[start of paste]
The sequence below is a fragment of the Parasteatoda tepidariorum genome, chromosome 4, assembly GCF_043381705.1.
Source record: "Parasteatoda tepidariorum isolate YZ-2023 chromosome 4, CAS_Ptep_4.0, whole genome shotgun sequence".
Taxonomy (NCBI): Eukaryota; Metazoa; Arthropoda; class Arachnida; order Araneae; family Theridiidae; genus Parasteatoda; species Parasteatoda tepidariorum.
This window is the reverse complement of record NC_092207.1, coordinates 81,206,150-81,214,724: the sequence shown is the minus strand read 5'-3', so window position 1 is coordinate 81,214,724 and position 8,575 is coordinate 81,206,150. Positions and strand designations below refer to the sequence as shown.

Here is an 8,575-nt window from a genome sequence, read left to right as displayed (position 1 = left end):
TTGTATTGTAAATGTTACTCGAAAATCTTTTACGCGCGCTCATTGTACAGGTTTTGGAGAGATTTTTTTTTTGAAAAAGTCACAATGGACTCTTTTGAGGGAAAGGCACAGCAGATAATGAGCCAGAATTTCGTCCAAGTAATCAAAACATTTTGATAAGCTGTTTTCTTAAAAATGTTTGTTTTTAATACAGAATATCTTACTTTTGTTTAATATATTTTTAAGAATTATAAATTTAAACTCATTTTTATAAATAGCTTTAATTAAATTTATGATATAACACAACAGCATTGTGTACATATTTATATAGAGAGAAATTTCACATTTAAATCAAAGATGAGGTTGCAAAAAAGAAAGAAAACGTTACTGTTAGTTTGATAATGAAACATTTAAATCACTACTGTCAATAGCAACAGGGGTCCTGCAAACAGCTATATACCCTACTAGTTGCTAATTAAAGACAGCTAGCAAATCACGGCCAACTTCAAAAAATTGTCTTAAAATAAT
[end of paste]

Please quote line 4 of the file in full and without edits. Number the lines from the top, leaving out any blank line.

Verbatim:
This window is the reverse complement of record NC_092207.1, coordinates 81,206,150-81,214,724: the sequence shown is the minus strand read 5'-3', so window position 1 is coordinate 81,214,724 and position 8,575 is coordinate 81,206,150. Positions and strand designations below refer to the sequence as shown.